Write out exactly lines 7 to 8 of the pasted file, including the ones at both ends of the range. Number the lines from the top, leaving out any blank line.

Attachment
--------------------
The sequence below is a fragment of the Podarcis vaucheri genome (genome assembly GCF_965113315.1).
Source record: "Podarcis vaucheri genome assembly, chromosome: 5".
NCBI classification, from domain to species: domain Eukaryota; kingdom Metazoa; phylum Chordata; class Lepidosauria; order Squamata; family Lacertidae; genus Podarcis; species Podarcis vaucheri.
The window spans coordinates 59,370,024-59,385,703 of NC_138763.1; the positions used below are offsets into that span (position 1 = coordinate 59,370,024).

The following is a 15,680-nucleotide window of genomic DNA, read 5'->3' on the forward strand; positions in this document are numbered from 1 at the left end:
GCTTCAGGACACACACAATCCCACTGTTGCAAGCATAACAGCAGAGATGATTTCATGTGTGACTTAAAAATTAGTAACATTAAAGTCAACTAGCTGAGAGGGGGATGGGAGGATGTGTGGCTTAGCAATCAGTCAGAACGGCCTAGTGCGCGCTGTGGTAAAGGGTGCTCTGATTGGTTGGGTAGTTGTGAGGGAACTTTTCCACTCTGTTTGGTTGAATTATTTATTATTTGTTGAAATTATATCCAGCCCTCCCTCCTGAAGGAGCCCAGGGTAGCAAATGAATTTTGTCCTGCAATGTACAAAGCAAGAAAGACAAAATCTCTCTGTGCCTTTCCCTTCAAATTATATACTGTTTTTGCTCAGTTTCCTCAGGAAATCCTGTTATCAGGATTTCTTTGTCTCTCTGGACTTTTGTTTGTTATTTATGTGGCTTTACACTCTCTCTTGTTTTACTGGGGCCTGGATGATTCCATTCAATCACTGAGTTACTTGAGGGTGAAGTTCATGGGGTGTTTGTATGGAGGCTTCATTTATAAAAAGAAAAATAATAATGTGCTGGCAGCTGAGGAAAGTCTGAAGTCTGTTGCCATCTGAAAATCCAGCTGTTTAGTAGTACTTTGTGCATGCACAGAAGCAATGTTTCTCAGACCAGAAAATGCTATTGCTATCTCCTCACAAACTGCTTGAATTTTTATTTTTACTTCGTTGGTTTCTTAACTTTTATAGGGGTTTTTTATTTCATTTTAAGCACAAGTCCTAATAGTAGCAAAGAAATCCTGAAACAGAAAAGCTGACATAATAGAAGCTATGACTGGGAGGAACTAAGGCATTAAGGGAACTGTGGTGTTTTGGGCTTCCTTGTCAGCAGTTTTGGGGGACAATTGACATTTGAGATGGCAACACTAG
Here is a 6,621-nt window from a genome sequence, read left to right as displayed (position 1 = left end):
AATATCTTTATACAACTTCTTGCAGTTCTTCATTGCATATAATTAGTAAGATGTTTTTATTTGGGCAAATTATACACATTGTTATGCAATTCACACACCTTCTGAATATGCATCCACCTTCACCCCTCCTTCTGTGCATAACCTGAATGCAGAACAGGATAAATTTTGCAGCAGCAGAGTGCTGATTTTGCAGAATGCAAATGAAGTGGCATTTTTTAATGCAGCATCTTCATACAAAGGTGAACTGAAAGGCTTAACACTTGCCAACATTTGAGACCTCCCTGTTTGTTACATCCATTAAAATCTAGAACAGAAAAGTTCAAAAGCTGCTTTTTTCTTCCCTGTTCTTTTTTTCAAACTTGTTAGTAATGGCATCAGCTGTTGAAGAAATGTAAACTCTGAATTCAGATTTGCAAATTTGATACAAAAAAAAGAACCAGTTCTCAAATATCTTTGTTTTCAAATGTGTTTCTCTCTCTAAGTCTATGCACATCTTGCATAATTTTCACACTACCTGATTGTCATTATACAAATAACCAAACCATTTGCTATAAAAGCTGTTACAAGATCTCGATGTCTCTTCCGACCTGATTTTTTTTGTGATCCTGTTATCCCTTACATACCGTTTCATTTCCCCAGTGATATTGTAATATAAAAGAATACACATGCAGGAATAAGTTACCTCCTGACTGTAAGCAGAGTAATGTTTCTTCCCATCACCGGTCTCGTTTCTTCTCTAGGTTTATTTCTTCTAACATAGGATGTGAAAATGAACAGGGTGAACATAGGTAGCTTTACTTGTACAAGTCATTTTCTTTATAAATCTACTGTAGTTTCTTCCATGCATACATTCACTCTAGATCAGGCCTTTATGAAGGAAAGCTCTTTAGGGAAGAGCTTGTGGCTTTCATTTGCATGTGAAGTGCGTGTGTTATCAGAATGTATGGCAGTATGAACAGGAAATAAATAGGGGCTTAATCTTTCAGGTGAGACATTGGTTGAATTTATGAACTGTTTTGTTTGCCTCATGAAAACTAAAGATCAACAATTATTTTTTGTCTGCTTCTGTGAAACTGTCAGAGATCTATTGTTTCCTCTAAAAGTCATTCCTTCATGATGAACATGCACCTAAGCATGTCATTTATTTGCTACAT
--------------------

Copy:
Here is a 6,621-nt window from a genome sequence, read left to right as displayed (position 1 = left end):
AATATCTTTATACAACTTCTTGCAGTTCTTCATTGCATATAATTAGTAAGATGTTTTTATTTGGGCAAATTATACACATTGTTATGCAATTCACACACCTTCTGAATATGCATCCACCTTCACCCCTCCTTCTGTGCATAACCTGAATGCAGAACAGGATAAATTTTGCAGCAGCAGAGTGCTGATTTTGCAGAATGCAAATGAAGTGGCATTTTTTAATGCAGCATCTTCATACAAAGGTGAACTGAAAGGCTTAACACTTGCCAACATTTGAGACCTCCCTGTTTGTTACATCCATTAAAATCTAGAACAGAAAAGTTCAAAAGCTGCTTTTTTCTTCCCTGTTCTTTTTTTCAAACTTGTTAGTAATGGCATCAGCTGTTGAAGAAATGTAAACTCTGAATTCAGATTTGCAAATTTGATACAAAAAAAAGAACCAGTTCTCAAATATCTTTGTTTTCAAATGTGTTTCTCTCTCTAAGTCTATGCACATCTTGCATAATTTTCACACTACCTGATTGTCATTATACAAATAACCAAACCATTTGCTATAAAAGCTGTTACAAGATCTCGATGTCTCTTCCGACCTGATTTTTTTTGTGATCCTGTTATCCCTTACATACCGTTTCATTTCCCCAGTGATATTGTAATATAAAAGAATACACATGCAGGAATAAGTTACCTCCTGACTGTAAGCAGAGTAATGTTTCTTCCCATCACCGGTCTCGTTTCTTCTCTAGGTTTATTTCTTCTAACATAGGATGTGAAAATGAACAGGGTGAACATAGGTAGCTTTACTTGTACAAGTCATTTTCTTTATAAATCTACTGTAGTTTCTTCCATGCATACATTCACTCTAGATCAGGCCTTTATGAAGGAAAGCTCTTTAGGGAAGAGCTTGTGGCTTTCATTTGCATGTGAAGTGCGTGTGTTATCAGAATGTATGGCAGTATGAACAGGAAATAAATAGGGGCTTAATCTTTCAGGTGAGACATTGGTTGAATTTATGAACTGTTTTGTTTGCCTCATGAAAACTAAAGATCAACAATTATTTTTTGTCTGCTTCTGTGAAACTGTCAGAGATCTATTGTTTCCTCTAAAAGTCATTCCTTCATGATGAACATGCACCTAAGCATGTCATTTATTTGCTACAT